From craftily engineering social-phishing campaigns to infecting simple IoT devices, threat actors seek a single vulnerable point of entry to exploit an entire network of enterprise information treasures. Once an entry point is breached, lateral movement from device to device can spread in mere seconds. Ransomware, the bane of security teams, can infect thousands of end points, encrypting, erasing, and locking up the crucial components of business and government. That’s why granular network segmentation is the preferred method to prevent the lateral spread of threats. It is a critical line of defense that enterprises with sophisticated IT SecOps teams—tasked with guarding intellectual property, financial, and personal data—rely on to protect business-critical operations. 

If network segmentation is fundamental to protecting information assets from threats, why isn’t it used by default in all organizations? Note my reference to “enterprises with sophisticated IT teams”. Granular segmentation has been difficult to implement. Just finding and identifying all the devices on a network is a time-consuming and tedious effort—with more IoT devices being added every day, everywhere. Determining which devices communicate to applications and data resources on specific ports and protocols is another all-consuming project. After that, devices need to be grouped, policies for group access defined, and segmentation rules enforced. It’s not work for the impatient. Yet, every day that unidentified devices are communicating on an enterprise network increases the risk of breaches, data exposure, and ransomware infections.

Even with the appropriate IT talent and resources, segmentation is difficult to maintain manually as devices, resources, and people are increasingly mobile, moving from campus to branch to cloud. Even after endpoints are catalogued and segmentation policies defined, NetOps often lacks confidence to switch it on, fearing disruptions in connectivity that will light up the IT Help Desk. Automation for identifying, grouping, modeling, and enforcing segmentation policies is the key to securing networks of all sizes, providing the ability for even fairly small IT teams to support the endeavor.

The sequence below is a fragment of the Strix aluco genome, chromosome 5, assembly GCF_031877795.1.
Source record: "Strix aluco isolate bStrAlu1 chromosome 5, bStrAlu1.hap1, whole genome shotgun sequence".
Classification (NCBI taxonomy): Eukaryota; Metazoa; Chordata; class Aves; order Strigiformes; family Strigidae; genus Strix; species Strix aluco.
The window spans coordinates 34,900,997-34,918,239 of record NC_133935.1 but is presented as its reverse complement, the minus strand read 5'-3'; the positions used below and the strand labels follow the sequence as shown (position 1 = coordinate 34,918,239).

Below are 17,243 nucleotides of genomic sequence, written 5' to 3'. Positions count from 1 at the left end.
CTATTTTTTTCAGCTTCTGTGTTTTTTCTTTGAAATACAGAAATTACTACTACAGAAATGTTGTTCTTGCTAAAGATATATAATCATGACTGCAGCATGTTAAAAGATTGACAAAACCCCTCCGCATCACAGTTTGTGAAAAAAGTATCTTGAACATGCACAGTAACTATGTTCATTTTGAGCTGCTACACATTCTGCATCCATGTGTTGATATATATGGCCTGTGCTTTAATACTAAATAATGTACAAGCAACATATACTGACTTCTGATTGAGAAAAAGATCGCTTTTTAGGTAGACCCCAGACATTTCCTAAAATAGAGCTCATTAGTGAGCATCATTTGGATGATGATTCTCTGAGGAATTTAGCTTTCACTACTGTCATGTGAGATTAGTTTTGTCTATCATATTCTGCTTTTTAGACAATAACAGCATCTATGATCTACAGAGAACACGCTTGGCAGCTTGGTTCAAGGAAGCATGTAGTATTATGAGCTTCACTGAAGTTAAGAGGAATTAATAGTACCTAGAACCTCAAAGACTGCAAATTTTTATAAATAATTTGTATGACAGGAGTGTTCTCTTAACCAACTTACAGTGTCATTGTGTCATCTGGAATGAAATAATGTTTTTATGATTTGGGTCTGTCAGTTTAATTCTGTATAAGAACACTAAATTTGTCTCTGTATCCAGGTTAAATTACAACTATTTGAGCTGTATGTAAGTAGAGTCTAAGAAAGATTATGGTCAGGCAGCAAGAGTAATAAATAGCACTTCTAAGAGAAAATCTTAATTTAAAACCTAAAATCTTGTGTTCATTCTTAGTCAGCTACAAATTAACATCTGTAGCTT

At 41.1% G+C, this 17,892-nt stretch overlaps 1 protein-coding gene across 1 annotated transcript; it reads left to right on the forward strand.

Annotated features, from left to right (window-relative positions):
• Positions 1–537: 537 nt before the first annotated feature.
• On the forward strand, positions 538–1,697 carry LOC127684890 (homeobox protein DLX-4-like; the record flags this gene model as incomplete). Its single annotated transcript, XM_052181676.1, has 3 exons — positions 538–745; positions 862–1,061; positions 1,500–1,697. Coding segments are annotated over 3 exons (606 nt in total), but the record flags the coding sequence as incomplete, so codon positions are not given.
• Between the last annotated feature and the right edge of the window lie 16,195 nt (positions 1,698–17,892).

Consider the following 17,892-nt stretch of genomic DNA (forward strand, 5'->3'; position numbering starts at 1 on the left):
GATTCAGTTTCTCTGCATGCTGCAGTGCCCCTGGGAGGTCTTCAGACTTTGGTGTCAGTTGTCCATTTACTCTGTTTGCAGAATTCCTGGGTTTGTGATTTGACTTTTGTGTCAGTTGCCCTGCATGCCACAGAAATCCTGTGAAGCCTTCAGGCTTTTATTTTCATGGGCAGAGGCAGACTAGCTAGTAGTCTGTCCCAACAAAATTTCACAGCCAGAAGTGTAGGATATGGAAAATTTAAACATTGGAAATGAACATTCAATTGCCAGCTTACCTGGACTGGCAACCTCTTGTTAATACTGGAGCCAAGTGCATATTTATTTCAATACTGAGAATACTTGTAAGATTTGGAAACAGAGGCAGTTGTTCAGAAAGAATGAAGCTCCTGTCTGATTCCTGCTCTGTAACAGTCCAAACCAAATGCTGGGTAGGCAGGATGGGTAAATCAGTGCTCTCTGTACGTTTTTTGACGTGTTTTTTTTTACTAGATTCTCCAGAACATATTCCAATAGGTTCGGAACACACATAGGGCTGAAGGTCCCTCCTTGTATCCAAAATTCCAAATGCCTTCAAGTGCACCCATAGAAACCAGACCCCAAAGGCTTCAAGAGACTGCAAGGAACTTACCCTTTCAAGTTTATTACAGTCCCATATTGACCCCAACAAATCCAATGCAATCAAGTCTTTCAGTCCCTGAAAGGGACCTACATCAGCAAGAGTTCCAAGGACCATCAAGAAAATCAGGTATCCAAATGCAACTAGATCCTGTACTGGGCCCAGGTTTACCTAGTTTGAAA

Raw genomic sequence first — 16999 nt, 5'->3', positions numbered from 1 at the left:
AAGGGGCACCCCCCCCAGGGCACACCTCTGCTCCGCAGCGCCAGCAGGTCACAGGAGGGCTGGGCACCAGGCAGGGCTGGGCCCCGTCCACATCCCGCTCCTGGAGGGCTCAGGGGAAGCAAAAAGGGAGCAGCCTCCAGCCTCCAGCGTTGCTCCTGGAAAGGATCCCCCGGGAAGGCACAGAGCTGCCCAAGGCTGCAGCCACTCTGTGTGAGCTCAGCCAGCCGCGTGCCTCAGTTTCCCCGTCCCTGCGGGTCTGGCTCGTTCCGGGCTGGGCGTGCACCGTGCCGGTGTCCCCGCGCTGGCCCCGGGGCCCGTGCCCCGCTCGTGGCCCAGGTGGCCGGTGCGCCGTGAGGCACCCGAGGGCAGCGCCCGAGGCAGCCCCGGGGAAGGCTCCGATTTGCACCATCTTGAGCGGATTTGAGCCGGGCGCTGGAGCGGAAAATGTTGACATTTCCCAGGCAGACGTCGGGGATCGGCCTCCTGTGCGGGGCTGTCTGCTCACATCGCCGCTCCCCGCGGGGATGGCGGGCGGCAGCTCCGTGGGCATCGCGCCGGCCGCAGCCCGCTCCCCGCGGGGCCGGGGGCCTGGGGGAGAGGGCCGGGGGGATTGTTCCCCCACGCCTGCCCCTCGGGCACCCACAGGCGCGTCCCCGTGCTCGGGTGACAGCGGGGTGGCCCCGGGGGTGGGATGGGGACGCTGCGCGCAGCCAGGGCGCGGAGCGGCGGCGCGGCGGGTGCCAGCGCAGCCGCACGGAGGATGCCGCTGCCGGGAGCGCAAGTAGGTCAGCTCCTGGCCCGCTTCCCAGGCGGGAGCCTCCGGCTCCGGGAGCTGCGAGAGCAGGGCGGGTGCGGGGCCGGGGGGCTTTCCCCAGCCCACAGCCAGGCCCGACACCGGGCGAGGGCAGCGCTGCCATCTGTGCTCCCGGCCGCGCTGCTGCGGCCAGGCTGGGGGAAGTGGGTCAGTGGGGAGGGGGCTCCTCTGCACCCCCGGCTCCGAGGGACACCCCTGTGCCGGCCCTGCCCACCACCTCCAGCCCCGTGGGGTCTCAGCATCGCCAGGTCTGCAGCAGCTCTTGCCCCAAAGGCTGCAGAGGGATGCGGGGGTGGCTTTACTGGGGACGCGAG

Automating Network Segmentation for Security

To properly create policies for segmentation, IT needs to first understand which people, devices, data resources, and applications are communicating in order to model access permission policies, so that rules aren’t implemented that break existing communication. Sure, SecOps wants to ensure that threats are detected immediately and prevented from traveling laterally among devices, but NetOps needs to ensure uptime, availability, and quality of service. With automation and analytics, both goals are achievable.

Identifying Devices and Communication Paths, Ports, and Protocols

The enterprise network has traditionally been populated by thousands of similar devices such as personal computers, servers, and network components. Now, of course, the network is a heterogeneous mix of constantly moving PCs, smart phones, watches, and tablets connecting with data center applications, SaaS platforms, and cloud resources.

Then there’s IoT. While more complex and intelligent endpoints can have built-in virus scanners, patching capabilities, and be governed by a mobile device management infrastructure, the low-cost, fixed-form factor of IoT devices are typically incapable of defending themselves. Since practically every OT project and upgrade—thermostats, cameras, badge access, room occupancy sensors, medical equipment—introduces new connected devices, there is an urgent need to automate identification and apply access policies. IT needs an automated method of finding, identifying, and monitoring traffic from all types of connected devices.

Using passive network telemetry monitoring and deep packet inspection to scan the network and identify devices by type, manufacturer, communication protocols and ports, IT can finally catalogue all the devices on the network—wired and wireless, campus and remote on the WAN—and model the communications among them. With this understanding, IT can start to define a finer granularity for enforcing access permissions. If an inventory already exists in separate Configuration Management Databases, such as ServiceNow, or from Cisco Identity Services Engine (ISE) and Stealthwatch, those assets can be imported and assigned to appropriate groups. Then, as new devices come online, they are automatically identified, tagged, and added to the appropriate group.